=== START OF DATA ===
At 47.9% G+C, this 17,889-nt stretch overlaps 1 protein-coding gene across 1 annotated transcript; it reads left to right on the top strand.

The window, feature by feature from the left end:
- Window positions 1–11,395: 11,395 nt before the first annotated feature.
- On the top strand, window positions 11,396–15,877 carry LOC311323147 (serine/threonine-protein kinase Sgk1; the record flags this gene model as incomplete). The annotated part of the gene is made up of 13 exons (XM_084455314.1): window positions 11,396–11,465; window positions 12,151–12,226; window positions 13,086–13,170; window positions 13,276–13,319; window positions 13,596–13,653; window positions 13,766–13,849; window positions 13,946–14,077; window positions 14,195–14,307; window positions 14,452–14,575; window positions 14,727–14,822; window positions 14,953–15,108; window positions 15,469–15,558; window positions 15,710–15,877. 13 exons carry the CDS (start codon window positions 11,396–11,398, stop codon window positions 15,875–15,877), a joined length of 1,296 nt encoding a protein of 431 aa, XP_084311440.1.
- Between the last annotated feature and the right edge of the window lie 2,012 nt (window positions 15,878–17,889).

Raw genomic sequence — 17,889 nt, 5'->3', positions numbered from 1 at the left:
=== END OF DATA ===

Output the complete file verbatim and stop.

At 47.9% G+C, this 17,889-nt stretch overlaps 1 protein-coding gene across 1 annotated transcript; it reads left to right on the top strand.

The window, feature by feature from the left end:
- Window positions 1–11,395: 11,395 nt before the first annotated feature.
- On the top strand, window positions 11,396–15,877 carry LOC311323147 (serine/threonine-protein kinase Sgk1; the record flags this gene model as incomplete). The annotated part of the gene is made up of 13 exons (XM_084455314.1): window positions 11,396–11,465; window positions 12,151–12,226; window positions 13,086–13,170; window positions 13,276–13,319; window positions 13,596–13,653; window positions 13,766–13,849; window positions 13,946–14,077; window positions 14,195–14,307; window positions 14,452–14,575; window positions 14,727–14,822; window positions 14,953–15,108; window positions 15,469–15,558; window positions 15,710–15,877. 13 exons carry the CDS (start codon window positions 11,396–11,398, stop codon window positions 15,875–15,877), a joined length of 1,296 nt encoding a protein of 431 aa, XP_084311440.1.
- Between the last annotated feature and the right edge of the window lie 2,012 nt (window positions 15,878–17,889).

Raw genomic sequence — 17,889 nt, 5'->3', positions numbered from 1 at the left: